Uno has been a bit of a revelation when it comes to video games, with the first being released back in 2006 for the Xbox 360 – it was a bit of abnormality in that it was one of the first (and most controversial) games to take advantage of the Xbox camera quite early in the life cycle of the console. That game was developed and published by Microsoft and Gameloft to great overall success but this time round, Ubisoft have decided to take up the mantle as they have recently with other table-top games such as Risk and Battleship.

uno 1

To no-one’s surprise Uno plays similarly to the original, as it should considering that it’s… well… Uno. Just to quickly recap if you haven’t played the card game before though, Uno is quite a simple yet strategic game where it’s a race between two or more players to exhaust their hand of cards. You do this in a manner not too unlike the card game snap, where each player takes turns in being able to play a card whilst trying to match certain numbers as well as colours. Red number three already played? Then you can play any red card or any colour with the same number. Along the way you have defence cards such as skipping turns, plus 4’s or plus 2’s to add to your opposition’s hand and the like. In fact, you’ll need to utilise these if you want to stop your opponents winning. Don’t forget to shout out Uno when you’re down to your last card though otherwise you’ll have to pick up two cards from the stack.

The first thing Ubisoft did with this game is give the player the option on what kind of Uno game they want to play, with several options available and the ability to stack plus 2’s, force plays, and points limit etc. It’s a nice touch having so many options available to you considering people all play Uno differently. When it came to the actual game and how it is executed, I don’t think Ubisoft could really have made the mechanics anymore user friendly, with placing cards using the A button or going through your cards with the D-Pad. What is of note however is the way you actually call Uno – you do this by pressing the X button which essentially ‘readies’ your Uno when you’re about to play your second from last card. However, the game doesn’t overtly remind you to say Uno therefore leaving you open to forgetting and an opponent calling you out on it and seeing you receive two cards from the stack. What I’ve honestly found here was that the computer controlled opponents rarely called me out on missing it, while also forgetting themselves to say it several times during a match.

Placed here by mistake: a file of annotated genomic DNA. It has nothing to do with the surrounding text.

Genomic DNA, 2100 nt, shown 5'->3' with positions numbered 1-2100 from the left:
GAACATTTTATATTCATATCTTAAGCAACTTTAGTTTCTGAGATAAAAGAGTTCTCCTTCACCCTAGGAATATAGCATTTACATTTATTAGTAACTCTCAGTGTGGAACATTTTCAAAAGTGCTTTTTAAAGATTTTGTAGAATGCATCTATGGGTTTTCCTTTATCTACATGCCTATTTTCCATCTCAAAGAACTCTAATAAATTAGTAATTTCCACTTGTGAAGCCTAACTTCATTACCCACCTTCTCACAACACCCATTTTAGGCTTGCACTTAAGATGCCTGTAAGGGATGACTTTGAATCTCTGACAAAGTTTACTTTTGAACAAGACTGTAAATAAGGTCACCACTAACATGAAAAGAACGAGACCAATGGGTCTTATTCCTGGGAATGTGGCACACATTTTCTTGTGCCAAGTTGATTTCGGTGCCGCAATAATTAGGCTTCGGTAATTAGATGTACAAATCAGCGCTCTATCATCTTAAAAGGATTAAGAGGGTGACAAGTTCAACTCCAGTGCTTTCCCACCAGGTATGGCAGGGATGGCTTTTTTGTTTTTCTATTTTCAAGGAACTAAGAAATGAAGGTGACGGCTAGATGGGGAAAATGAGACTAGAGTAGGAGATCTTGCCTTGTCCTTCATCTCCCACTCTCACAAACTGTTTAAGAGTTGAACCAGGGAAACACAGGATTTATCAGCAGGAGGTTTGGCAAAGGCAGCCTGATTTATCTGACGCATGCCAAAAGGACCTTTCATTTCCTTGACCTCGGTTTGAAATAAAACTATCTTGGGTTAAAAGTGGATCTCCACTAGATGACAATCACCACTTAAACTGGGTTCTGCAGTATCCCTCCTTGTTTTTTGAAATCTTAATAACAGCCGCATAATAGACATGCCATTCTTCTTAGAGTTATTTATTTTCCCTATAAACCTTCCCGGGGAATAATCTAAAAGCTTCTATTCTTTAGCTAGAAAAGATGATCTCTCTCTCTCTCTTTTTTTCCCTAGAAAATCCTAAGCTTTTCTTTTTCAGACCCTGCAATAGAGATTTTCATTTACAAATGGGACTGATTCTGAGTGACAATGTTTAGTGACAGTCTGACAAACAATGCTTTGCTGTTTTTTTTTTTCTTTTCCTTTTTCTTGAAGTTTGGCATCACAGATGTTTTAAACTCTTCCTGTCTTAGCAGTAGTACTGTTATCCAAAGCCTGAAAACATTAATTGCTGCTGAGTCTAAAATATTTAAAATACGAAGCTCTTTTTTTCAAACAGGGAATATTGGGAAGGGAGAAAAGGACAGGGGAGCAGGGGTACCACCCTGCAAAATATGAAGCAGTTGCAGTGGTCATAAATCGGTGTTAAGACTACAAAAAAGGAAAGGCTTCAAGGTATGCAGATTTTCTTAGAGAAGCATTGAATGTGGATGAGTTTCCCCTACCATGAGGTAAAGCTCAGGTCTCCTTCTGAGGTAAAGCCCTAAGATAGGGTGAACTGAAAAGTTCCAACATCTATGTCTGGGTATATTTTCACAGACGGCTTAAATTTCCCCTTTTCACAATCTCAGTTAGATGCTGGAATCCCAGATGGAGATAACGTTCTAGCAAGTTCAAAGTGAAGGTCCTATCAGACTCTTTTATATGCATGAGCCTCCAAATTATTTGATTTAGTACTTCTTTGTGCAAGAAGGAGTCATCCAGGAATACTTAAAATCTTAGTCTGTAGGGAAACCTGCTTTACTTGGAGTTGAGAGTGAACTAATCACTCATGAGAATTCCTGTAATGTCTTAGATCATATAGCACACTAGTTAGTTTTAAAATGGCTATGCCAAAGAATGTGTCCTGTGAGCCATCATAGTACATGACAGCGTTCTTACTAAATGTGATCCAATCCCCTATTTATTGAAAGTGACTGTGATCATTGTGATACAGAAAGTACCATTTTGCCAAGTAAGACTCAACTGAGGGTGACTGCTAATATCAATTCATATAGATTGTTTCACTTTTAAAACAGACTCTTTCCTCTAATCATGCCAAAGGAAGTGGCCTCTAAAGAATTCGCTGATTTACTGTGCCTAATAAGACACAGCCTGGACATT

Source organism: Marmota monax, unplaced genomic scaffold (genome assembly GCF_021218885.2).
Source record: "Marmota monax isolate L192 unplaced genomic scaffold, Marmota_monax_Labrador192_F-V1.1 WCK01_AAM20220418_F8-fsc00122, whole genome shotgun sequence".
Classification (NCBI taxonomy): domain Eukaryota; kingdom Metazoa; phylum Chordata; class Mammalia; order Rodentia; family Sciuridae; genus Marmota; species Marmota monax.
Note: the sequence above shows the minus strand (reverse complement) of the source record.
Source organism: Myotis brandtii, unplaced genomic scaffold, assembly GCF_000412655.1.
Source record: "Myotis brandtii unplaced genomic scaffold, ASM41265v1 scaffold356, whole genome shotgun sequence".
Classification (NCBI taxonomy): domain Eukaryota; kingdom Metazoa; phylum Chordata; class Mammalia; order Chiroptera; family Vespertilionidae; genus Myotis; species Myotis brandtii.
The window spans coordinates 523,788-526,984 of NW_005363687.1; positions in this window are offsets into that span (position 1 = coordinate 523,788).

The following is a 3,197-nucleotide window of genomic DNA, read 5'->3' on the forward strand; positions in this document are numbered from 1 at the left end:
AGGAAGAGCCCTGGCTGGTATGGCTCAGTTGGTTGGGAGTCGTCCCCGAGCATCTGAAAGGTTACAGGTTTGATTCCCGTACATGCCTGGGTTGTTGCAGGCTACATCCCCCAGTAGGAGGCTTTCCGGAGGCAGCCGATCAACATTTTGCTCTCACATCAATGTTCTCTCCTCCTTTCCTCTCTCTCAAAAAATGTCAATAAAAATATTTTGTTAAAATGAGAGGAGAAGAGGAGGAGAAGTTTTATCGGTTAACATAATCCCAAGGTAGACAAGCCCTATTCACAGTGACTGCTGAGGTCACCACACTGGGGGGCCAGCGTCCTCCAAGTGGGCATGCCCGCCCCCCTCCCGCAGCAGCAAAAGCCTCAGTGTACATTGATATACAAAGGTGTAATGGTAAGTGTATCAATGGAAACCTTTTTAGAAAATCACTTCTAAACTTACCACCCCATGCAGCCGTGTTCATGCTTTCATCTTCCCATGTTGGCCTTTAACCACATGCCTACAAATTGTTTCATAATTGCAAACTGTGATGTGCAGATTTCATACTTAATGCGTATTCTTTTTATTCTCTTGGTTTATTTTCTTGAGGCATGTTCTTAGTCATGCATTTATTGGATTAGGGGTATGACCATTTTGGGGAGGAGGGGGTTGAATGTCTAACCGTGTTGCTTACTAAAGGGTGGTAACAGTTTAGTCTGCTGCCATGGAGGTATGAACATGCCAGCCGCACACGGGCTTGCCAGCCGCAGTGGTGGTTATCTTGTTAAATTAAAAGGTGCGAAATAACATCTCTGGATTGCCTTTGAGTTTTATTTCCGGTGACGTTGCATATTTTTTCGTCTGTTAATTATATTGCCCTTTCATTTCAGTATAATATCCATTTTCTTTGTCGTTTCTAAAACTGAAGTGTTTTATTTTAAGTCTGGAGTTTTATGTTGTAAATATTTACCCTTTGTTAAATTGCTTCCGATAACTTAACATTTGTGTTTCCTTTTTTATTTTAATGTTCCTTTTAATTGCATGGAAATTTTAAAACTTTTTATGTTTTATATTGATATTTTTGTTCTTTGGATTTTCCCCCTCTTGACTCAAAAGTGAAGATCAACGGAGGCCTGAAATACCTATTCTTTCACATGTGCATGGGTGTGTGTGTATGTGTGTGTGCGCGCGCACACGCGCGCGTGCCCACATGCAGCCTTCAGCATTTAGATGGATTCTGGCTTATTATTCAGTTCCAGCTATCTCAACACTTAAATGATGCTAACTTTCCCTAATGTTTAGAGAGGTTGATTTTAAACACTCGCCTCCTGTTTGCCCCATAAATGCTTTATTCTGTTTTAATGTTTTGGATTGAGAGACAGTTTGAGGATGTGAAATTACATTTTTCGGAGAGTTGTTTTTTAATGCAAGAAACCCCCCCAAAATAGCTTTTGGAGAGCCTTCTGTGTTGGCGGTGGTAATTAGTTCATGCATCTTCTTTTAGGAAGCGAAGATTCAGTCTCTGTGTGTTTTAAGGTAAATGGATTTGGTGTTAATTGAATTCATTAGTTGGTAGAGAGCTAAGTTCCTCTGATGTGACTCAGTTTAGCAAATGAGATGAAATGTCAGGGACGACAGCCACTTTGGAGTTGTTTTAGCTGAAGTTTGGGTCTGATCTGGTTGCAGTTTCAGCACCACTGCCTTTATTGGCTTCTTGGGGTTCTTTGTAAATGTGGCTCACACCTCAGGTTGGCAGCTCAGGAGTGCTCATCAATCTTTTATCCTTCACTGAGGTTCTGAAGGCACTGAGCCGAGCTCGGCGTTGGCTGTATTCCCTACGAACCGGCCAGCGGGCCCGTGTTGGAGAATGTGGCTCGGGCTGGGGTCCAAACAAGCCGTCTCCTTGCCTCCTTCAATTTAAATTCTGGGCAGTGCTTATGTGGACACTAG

uno 2

Not only that but the game also lets you team up with a another player, be it an actual person or the AI, and even though you can’t really react with each other considering your turns are not together, you do get to see your partners cards allowing you to affect the game by changing the suit colour or a defence card in aid of your partner. Winning is still the same in this mode though…it’s the first person to run out of cards.

The other main mode that can be found here is the online play which works more or less how you’d expect. However I have noticed the ramp up in ‘difficulty’ when playing against human players which is expected; they’re more strategic than any form of AI is going to be. The game gives you the option to also play the 2 vs 2 online which works relatively okay but you do need to make sure you’re able to communicate otherwise it’s all a bit of a confusing mess with you not knowing your partner’s next move. At time of writing the online community is quite active and the only real issue I’ve had playing online is the fact that a lot of people all play different rules. If I wanted to play the way I know how to play Uno, I would have to get lucky, or I would have to host my own game.

Camera wise the game gives you the ability to share it only with friends which is probably the best outcome here considering all the fracas that the original game caused back on its Xbox 360 release. Not only that, but it also goes for voice chat as well.

Now it wouldn’t be an Ubisoft game without some form of reference to the Rabbids and Uno is no different giving you the option when you play to choose between the classic deck that everyone is used to, or a Rabbids themed deck. Although not that dramatically different overall, the deck does add a couple of Rabbids exclusive cards scattered and distributed randomly to a player’s hand. These are cards that give you the ability to distribute a set number of cards to your opponents, or even give you a turn timer where all players must finish their turn within a set number of seconds. These are nice little additions to an already quite frantic deck, but if you’re looking for something of a more substantial feel then unfortunately you’ll have to possibly wait for more DLC.

uno rabbids

You can already see where the game could expand in terms of new content, offering you the chance to download other Ubisoft branded card decks and it is nice that Ubisoft have put in the Rabbids deck from the offset through their ‘Ubisoft Club’.

In the end no real review is going to persuade you to buy Uno or not. Only you really know whether you will like it or not. All I can say is this version is a good representation of the classic card game. Does it break the mould? No, not really, but it doesn’t have to, with the only real downside being that the AI could be a little smarter, whilst the different decks don’t mix things up an awful lot differently from the classic deck.

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